The High Court has confirmed an adjudicator’s decision cannot be quashed for a non-jurisdictional error of law while arguably expanding the reach of the “pay when paid” prohibitions.

On Wednesday, 14 February 2018 the High Court handed down its decisions in Probuild Constructions (Aust) Pty Ltd v Shade Systems Pty Ltd [2018] HCA 4 and Maxcon Constructions Pty Ltd v Vadasz [2018] HCA 5.

As our earlier Alert indicated, the key issue before the Court was whether an adjudicator’s decision could be quashed if the adjudicator committed an error of law on the face of the record.

The High Court’s decisions confirm that an error of law on the face of the record which does not go to the adjudicator’s jurisdiction is not a ground for review.

This confirms adjudicators may make incorrect findings of fact and may even misapply the law (as long as the facts and law do not go to their jurisdiction) without their decision being at risk of being set aside.

Whilst the Court’s decisions have not affected the law concerning review of adjudicator’s decisions, the Court’s decision in Vadasz has the potential to impact on principals and head contractors and their use of retention monies as security.

In this regard, the Court found that the retention of retention monies by Maxcon, in the circumstances of the case, amounted to a void “pay when paid” clause (contrary to both the findings of Stanley J at first instance and the Full Court of the Supreme Court of South Australia on appeal).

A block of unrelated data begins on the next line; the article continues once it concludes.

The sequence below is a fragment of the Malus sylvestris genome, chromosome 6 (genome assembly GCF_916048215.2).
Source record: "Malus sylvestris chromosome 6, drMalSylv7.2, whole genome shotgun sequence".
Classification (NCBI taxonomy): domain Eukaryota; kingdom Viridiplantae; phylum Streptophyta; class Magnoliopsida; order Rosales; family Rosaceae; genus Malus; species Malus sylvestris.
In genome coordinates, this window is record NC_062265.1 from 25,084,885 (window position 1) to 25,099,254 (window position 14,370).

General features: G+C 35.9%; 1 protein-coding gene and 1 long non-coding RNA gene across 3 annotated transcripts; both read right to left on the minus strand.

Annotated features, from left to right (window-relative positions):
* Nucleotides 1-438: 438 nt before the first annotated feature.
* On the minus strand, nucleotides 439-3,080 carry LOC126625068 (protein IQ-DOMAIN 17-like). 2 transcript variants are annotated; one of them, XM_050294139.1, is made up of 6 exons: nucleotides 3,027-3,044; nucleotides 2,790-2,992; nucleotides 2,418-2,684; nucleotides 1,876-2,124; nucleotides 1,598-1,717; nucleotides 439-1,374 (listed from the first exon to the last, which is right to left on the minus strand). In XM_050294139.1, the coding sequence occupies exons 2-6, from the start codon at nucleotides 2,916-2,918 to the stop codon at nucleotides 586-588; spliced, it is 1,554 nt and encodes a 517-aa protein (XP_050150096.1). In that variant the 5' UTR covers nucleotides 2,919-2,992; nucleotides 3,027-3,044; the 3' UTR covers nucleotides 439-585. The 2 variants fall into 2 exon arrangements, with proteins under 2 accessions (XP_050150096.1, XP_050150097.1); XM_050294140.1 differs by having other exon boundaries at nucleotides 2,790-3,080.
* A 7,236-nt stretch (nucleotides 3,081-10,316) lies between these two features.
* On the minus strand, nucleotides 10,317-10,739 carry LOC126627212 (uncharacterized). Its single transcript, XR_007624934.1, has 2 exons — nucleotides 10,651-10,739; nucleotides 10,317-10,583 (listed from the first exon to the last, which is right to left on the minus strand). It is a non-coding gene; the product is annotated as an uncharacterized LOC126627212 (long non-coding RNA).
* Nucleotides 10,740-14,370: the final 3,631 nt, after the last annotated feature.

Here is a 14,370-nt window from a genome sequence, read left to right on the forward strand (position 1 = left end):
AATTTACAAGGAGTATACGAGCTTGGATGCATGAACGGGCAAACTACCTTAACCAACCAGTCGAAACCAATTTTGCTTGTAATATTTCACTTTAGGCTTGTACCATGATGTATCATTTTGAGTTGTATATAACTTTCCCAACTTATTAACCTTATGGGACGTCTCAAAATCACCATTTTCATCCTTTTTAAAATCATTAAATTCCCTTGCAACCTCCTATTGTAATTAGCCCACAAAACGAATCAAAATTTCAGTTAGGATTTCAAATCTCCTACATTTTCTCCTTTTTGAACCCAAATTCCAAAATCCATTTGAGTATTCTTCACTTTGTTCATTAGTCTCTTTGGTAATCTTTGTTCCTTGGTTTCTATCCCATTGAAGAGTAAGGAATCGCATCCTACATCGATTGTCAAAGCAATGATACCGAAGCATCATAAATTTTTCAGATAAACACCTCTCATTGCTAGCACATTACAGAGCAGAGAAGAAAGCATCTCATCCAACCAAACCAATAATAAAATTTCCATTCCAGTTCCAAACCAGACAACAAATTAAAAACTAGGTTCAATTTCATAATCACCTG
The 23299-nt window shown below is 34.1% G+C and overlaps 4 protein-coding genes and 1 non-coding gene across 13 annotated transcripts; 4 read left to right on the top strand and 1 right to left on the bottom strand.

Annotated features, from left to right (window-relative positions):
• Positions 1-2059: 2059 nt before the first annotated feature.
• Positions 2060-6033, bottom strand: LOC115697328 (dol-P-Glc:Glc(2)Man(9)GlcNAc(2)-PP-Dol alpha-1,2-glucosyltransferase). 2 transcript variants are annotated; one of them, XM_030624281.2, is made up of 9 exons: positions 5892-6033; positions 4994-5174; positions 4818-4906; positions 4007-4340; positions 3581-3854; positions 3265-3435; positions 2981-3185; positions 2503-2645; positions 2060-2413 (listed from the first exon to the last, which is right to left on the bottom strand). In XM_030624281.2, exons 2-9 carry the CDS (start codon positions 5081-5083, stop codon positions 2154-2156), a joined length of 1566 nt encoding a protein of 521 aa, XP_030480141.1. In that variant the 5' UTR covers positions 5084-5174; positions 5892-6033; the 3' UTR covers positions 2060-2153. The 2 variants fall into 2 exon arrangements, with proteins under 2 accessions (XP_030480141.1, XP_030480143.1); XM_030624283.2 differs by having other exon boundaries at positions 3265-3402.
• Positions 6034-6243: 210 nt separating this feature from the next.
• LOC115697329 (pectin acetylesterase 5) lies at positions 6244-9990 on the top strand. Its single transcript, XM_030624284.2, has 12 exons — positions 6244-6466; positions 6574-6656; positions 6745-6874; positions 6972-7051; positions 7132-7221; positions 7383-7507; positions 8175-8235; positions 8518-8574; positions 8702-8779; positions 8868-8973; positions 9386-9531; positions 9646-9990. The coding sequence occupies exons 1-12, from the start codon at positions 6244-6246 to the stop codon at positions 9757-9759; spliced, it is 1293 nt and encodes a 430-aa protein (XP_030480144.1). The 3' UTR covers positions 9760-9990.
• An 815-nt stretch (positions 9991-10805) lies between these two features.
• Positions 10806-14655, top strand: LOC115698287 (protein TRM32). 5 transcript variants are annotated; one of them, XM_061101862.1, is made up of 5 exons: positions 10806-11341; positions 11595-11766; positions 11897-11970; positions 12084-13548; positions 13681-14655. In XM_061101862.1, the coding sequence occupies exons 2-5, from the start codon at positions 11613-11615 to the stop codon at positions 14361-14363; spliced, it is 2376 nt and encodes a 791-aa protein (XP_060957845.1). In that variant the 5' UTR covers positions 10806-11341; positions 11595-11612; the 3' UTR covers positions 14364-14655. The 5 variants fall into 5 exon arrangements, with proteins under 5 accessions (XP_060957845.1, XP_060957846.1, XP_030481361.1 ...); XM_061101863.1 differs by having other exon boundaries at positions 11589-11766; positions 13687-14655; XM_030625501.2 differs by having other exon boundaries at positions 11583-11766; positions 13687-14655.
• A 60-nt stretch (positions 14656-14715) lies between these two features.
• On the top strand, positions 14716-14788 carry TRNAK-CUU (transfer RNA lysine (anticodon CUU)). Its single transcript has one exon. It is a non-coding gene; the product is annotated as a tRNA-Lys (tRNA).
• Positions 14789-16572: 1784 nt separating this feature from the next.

By way of background:

  1. The subcontract between Maxcon and Mr Vadasz required Mr Vadasz to provide security in the form of cash retention.
  2. The retention amounts were only to be released to Mr Vadasz after set durations from the issuing of a certificate of occupancy by the relevant council and any other approvals “required to enable the Works lawfully to be used for their respective purposes in accordance with [Maxcon’s] Project Requirements.
  3. Section 12 of the SA Security of Payment Act defines a “pay when paid” provision as including a provision of a contract that “otherwise makes the liability to pay money owing, or the due date for payment of money owing, contingent or dependent on the operation of another contract”.

The High Court determined that, in essence, the subcontract’s retention clause made payment of retention monies contingent or dependent on the contract between Maxcon and the owner. This was because the Court found that:

  • the issuing of a certificate of occupancy was dependent upon certification by Maxcon that the building work had been performed in accordance with the “issued documents” (being the documents issued for the purposes of the building work and which included the head contract between Maxcon and the owner of the land), such that “it necessarily follow[ed] that the issue of the certificate depended on completion of the whole project in accordance with the provisions of the head contract”; and therefore
  • the due dates for payment of the retention sums were dependent on the operation of the head contract.

By this finding, the High Court has arguably expanded the application of section 12 beyond unambiguous “pay-if-paid” / “pay-when-paid” type provisions.

On the High Court’s reasoning, section 12 of the Security of Payment Act will now render void clauses which predicate payment on events external to any other contract, if that “triggering” event is dependent on work being done under another contract or on the completion of another contract (even if the event is carried out by a council or other independent party).

As a result, it may be necessary for principals and head contractors to reconsider how their standard retention clauses and milestones are framed in the future and amend their contracts accordingly.